Penicillin allergy represents the most common drug allergy in the United States. Somewhere between one and 10 percent of people avoid penicillin because of a history of reacting to it. But did you know 80-90 percent of the time it may not be a true penicillin allergy? Yes, many people are labeled “penicillin allergic” but, in fact, are not allergic to this class of drug. Why is this?
Drug reactions are documented, in most cases, purely by the report of a patient having an adverse response to a medication. When someone experiences a rash, itching, upset stomach, diarrhea, abdominal pain, swelling, dizziness, lightheadedness, throat symptoms or shortness of breath while taking a medication, drug allergy is appropriately considered. Unfortunately, all it takes is the consideration for health providers to make the claim of drug allergy.
True drug allergies are mediated by an antibody that we all have, and is referred to as IgE . When our bodies gener...
Seasonal allergic nasal problems have soared this year as a result of high temperatures in late winter and early spring. Tree pollen exploded into the air in February, at a time when most people in the Midwest are concerned about restocking their driveway salt. The warm February transitioned into a hot March and subsequently long and drawn out tree and grass pollen season. Mold spores have had all spring and summer to build up momentum despite the lack of rain in many areas of the country. The damaged crops, fallen trees (from disease, draught and fire) have enhanced the mold generation, primed to peak as fall season rolls in. In my area of the country (Chicago) poor air quality has contributed to the plight of my patients because of the multitude of sunny and hot days combined with fossil fuel emissions and ground level ozone which is typically problematic during summer months.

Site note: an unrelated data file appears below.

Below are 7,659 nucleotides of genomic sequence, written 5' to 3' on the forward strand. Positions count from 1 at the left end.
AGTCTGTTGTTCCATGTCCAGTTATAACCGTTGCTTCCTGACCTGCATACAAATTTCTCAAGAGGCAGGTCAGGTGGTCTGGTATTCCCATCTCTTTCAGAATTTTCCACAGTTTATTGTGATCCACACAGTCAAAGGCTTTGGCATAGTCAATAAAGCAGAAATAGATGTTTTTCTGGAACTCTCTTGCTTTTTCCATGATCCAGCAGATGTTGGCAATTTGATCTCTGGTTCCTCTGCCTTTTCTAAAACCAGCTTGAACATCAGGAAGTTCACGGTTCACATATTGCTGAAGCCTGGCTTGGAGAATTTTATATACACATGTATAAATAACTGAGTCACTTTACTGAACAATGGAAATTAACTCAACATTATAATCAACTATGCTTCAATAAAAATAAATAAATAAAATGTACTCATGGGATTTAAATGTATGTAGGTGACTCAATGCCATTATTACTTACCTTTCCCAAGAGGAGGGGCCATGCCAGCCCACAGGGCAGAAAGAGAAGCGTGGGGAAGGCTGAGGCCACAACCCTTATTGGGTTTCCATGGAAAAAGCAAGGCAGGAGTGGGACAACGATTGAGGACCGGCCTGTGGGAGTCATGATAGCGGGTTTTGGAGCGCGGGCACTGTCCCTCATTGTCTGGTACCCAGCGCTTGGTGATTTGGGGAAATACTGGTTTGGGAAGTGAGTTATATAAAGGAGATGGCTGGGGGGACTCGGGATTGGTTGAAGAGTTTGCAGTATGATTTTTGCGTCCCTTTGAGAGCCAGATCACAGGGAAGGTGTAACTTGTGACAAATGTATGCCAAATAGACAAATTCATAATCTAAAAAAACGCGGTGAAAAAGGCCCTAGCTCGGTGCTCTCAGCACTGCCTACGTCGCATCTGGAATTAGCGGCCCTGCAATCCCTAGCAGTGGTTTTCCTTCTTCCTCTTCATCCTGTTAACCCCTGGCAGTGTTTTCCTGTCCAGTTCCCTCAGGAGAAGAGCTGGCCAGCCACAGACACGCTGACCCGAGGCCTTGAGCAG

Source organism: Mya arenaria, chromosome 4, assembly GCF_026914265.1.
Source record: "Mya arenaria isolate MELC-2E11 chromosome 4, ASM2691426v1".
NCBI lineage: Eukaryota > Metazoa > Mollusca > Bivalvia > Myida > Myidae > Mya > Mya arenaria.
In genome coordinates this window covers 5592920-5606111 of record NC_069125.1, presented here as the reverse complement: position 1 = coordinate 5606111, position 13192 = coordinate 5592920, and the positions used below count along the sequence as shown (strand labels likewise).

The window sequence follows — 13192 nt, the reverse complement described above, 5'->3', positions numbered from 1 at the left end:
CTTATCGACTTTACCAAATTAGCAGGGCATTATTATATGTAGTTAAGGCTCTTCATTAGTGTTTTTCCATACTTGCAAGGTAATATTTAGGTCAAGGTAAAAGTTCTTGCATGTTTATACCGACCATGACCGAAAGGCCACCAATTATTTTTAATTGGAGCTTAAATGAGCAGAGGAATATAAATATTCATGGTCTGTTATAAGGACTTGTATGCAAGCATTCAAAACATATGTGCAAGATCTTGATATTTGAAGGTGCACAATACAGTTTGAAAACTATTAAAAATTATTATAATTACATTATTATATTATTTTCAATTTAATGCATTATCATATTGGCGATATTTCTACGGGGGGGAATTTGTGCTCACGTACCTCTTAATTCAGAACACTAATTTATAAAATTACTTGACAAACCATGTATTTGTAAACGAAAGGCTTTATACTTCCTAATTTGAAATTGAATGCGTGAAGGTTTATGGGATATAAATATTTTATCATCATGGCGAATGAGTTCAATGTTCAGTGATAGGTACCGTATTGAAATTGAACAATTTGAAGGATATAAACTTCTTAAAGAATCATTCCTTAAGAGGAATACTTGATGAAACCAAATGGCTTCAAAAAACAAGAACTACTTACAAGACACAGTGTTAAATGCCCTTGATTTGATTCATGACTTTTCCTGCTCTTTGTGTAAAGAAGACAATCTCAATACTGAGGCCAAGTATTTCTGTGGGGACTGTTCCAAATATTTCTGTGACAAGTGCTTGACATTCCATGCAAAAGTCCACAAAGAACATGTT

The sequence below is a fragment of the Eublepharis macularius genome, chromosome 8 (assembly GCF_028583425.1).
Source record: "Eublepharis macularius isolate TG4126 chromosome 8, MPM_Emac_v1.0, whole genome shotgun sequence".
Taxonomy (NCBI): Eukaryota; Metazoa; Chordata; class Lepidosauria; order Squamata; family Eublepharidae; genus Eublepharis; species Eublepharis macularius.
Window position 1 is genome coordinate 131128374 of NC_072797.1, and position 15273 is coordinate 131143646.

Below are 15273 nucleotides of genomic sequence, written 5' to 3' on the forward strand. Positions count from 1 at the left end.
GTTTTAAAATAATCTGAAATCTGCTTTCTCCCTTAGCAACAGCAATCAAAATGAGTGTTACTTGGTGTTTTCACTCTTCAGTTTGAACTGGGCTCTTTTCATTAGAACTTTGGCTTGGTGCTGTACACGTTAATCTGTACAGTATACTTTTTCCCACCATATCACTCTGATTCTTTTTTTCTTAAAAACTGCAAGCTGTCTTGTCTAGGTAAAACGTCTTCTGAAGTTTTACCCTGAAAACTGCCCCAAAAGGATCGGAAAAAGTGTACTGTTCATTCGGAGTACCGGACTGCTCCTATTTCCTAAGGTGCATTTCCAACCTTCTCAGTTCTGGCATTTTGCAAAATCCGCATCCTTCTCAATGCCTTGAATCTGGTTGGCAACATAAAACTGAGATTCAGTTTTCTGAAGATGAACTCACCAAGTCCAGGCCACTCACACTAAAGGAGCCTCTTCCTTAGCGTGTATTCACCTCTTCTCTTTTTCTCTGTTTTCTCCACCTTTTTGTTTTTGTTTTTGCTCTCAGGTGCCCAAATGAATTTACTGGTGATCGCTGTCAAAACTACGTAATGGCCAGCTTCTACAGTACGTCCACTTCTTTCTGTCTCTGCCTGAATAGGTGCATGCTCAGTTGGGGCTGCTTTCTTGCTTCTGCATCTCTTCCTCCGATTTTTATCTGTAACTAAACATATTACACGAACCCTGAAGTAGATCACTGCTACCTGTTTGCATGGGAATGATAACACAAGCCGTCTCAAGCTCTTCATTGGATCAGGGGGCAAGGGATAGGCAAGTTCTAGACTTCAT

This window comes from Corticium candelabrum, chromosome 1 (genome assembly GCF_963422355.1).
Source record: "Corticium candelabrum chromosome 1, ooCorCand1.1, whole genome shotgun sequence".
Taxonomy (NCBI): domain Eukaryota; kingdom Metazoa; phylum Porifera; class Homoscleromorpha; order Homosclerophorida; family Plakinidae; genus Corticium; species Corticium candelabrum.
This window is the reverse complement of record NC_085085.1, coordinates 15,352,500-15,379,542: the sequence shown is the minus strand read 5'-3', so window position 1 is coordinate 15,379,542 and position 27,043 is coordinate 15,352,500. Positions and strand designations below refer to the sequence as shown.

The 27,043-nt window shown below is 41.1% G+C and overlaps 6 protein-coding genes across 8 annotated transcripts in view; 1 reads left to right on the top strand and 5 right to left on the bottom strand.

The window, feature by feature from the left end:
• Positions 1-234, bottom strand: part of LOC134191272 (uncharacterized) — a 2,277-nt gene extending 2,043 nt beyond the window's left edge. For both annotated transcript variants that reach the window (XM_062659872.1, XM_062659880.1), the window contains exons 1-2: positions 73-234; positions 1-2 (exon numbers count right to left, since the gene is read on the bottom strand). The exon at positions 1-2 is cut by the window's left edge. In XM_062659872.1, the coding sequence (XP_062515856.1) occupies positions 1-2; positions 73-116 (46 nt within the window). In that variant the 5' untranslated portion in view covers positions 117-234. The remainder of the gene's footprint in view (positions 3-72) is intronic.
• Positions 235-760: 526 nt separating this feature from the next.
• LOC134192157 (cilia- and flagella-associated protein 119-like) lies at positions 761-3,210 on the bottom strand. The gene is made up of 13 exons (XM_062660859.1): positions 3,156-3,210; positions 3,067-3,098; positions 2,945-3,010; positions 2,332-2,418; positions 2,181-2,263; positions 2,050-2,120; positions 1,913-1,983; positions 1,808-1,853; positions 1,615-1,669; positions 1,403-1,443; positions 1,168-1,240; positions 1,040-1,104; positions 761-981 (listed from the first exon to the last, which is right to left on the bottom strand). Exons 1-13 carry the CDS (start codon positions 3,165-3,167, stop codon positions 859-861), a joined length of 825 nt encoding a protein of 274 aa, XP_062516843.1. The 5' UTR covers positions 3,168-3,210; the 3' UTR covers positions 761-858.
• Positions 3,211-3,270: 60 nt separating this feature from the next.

Ragweed season jumped on the bandwagon two weeks ago and hasn’t let up. As the mold counts exp...
About 75 percent of asthmatics also have allergies. So that means controlling asthma may also involve controlling allergies--a task that may not be possible without the assistance of one or more allergy medications. Surely you can try to avoid and control them . But these methods don’t work for everyone.
So the next best option is to talk to your asthma doctor about medicinal options. Some of the best options are:
Asthma Controller Medicine . The first step is to make sure the underlying airway inflammation in your lungs is controlled. This will make your airways less sensitive to allergens. It may also make inevitable asthma attacks less severe when they do occur.
Asthma Rescue Medicine . It is of utmost importance that any person with allergic asthma have rescue medicine nearby at all times. You may feel fine now, but you never know when you might be exposed to one of your allergic asthma triggers .
Leikotriene Antagonists . Leikotri...
You should knowAnswers to your question are meant to provide general health information but should not replace medical advice you receive from a doctor. No answers should be viewed as a diagnosis or recommended treatment for a condition. Content posted by community members does not necessarily reflect the views of Remedy Health Media, which also reserves the right to remove material deemed inappropriate.